The United Nations Office on Drugs and Crime (UNODC) Judicial Integrity Network held a High-Level International conference in Doha, Qatar from February 24-27, 2020 as a follow up to the High-Level Experts Meeting held in Seoul, Korea in December 2018. The conference brought together over 700 participants from nation-states around the world. Among the participants were chief justices, judges, judicial experts, researchers and policymakers who came together to discuss important issues on how to advance the goals of the Global Judicial Integrity Network. The two-day conference had plenary sessions and multiple breakout sessions on issues ranging from judicial codes of conduct, gender-related integrity issues in the judiciary, selection and appointment of judges, the use of social media and artificial intelligence, and enforcing judicial integrity through codes of conduct and ethics training.
The Institute for African Women in Law (IAWL) organized a breakout panel session on Enforcing Judicial Integrity Through Codes of Conduct and Ethics Training. The session was moderated by J. Jarpa Dawuni, Executive Director of IAWL and session rapporteur was Tabeth Masengu of University of Ghent, Belgium. The panelists included Hon. Judge Monica Mugenyi, Court of Appeal Judge of Uganda and Presiding Judge of the East African Court of Justice, Hon. Judge Elisa Samuel, High Court Judge in Mozambique and member of the Global Advisory Council of IAWL, David Sachar, Executive Director of the Judicial Discipline and Disability Commission, Arkansas, USA and Judge Abdulla Alsaadi, the Deputy President of the Court of Cassation for State of Qatar.
One of the four plenary sessions focused on Gender Related Integrity Issues in the Judiciary. The panelists included Hon. Judge Vanessa Ruiz, President of the International Association of Women Judges, Hon. Chief Justice Ivor Archie, Supreme Court of Trinidad and Tobago, Hon. Judge Fatima Al Mal, Criminal Branch Court of First Instance, Qatar and Mr. Edward Wageni, the Program Manager of the UN Women HeforShe Campaign, who presented the global movement to the audience and encouraged judiciaries to foster a culture of respect and enforcement of women’s rights within the judiciary and, between judicial officers.
Another panel that discussed gender issues was led by Kieran Pender, Program Director of the International Bar Association (IBA), who presented the report of the study conducted by the IBA “Us Too? Bullying and Sexual Harassment in the Legal Profession. Among the panel, was Nancy Hendry, Senior Researcher at the International Association of Women Judges (IAWJ) who presented her fascinating and insightful report on Gender-Related Integrity Issues in judiciaries, including issues of sextortion and other forms of sexual harassment. Other panelists included Hon. Judge Shiranee Tilakawardane (ret) Sri Lanka Judges Institute who spoke on instances were women judges have been harassed by senior judicial officials with no recourse for seeking protection. Justice Laura Cox, High Court of Justice, England latter explained the various ways the English Bar is trying to deal with sexual harassment. Sara Carnegie of the IBA was the session rapporteur.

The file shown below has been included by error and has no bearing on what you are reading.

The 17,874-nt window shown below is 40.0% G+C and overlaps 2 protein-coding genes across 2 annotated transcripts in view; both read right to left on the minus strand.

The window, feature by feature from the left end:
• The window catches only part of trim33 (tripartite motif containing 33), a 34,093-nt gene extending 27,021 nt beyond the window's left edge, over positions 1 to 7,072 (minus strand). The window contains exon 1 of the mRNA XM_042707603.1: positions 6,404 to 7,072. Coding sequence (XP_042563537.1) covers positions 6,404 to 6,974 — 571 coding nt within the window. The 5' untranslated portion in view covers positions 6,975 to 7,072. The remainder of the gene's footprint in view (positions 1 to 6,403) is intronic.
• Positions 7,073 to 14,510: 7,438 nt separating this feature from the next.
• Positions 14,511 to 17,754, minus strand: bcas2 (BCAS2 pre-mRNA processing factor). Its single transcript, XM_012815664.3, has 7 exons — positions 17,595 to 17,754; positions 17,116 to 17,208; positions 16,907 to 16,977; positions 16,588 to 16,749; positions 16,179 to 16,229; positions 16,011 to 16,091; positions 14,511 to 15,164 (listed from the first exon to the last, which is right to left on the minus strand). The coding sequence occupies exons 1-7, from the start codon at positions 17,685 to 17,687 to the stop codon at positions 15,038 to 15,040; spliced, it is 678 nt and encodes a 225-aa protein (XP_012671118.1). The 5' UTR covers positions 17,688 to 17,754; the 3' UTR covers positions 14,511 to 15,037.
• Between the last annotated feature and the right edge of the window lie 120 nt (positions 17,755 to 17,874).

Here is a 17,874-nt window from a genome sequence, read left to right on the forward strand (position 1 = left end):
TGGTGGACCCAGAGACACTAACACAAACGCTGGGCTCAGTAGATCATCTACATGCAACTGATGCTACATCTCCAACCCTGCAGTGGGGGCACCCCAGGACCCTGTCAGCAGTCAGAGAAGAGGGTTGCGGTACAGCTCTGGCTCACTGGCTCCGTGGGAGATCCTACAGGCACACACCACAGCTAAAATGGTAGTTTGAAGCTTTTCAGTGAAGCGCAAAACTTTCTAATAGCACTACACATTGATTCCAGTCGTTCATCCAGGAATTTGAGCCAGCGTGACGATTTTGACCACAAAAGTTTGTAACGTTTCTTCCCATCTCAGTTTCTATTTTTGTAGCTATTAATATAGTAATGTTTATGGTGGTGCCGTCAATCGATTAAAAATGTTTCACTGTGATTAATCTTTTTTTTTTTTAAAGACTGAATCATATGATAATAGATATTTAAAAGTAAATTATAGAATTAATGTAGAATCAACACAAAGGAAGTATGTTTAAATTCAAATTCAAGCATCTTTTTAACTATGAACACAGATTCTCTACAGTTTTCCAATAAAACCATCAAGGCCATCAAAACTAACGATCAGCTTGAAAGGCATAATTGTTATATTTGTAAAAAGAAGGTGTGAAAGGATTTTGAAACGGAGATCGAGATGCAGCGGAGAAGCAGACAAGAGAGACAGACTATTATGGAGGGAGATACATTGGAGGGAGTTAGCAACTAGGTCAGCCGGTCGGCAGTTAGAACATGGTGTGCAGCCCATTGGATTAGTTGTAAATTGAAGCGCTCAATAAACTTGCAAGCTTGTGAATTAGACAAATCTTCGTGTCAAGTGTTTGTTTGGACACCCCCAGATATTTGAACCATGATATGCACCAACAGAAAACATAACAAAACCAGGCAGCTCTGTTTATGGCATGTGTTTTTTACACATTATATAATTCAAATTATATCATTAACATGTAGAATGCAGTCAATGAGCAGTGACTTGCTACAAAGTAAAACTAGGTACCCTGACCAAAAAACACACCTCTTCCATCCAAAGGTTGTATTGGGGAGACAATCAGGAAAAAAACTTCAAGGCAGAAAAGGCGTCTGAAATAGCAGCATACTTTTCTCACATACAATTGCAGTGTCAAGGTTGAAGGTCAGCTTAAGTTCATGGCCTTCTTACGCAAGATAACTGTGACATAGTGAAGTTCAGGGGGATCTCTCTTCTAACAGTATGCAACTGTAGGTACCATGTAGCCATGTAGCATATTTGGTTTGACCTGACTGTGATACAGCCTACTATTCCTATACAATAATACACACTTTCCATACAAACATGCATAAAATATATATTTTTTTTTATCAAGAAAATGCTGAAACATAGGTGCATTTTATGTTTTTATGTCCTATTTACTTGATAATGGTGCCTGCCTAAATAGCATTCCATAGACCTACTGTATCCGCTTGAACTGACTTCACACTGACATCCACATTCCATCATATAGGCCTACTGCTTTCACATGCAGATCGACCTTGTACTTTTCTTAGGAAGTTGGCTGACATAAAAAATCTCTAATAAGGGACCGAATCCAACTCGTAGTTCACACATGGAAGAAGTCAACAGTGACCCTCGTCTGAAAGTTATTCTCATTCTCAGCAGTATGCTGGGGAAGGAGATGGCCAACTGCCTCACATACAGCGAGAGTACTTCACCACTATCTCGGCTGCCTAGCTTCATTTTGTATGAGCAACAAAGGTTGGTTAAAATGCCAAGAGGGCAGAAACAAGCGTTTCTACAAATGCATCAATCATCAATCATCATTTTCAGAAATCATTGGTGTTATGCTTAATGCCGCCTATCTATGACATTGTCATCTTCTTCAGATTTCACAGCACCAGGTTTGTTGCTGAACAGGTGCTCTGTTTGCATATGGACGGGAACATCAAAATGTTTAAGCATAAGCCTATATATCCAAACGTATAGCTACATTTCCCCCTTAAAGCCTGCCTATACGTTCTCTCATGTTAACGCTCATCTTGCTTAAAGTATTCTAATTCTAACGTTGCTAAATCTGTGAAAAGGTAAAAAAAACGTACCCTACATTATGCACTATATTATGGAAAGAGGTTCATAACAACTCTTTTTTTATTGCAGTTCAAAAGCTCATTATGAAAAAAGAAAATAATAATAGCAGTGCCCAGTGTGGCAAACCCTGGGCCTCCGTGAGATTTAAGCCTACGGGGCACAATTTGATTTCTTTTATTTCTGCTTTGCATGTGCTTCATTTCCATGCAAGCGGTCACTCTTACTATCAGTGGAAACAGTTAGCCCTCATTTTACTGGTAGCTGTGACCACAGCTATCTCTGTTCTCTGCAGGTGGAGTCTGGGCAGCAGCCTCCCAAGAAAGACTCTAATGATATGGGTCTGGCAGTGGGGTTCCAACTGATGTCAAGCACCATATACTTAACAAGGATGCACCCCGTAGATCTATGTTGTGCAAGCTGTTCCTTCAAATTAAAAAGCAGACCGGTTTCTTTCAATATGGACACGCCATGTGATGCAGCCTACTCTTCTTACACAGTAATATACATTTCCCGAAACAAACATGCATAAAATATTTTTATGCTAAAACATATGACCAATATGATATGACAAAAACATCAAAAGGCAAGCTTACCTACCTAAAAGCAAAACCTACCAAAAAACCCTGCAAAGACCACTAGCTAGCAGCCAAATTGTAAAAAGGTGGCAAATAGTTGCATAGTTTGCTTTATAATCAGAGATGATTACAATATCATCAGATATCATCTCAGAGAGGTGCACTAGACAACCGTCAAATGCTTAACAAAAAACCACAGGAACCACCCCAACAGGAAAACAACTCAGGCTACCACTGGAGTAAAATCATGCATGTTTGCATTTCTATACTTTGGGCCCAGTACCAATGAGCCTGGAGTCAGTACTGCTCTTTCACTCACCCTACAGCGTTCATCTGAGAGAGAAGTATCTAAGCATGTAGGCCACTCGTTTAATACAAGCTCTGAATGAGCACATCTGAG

The conference was a great convening of legal and judicial experts, leading to very lively debates, discussions and country reports and presentations on what has been happening in the different jurisdictions around the world. The UNODC office has, in the last couple of years produced a wealth of information, data and training manuals for judiciaries around the world. The State of Qatar has made meaningful investments through the Doha Declaration and at this meeting, they reaffirmed their commitment to provide support for research and documentation of the Network’s activities.
In conclusion, judiciaries around the world are working together to advance justice, equity and protection of citizens’ rights. Through international conferences such as this one, IAWL contributes to the cross-pollination of ideas and sharing of best practices that translate research into programmatic outputs. Through such international engagements, IAWL advances our advocacy efforts for gender-related judicial integrity issues. Our engagement with top judicial officers from African countries, presses home the need for judicial gatekeepers to be intentional in creating opportunities that advance the rights of all citizens—especially those of women litigants who are often relatively marginalized in multiple and intersecting ways.
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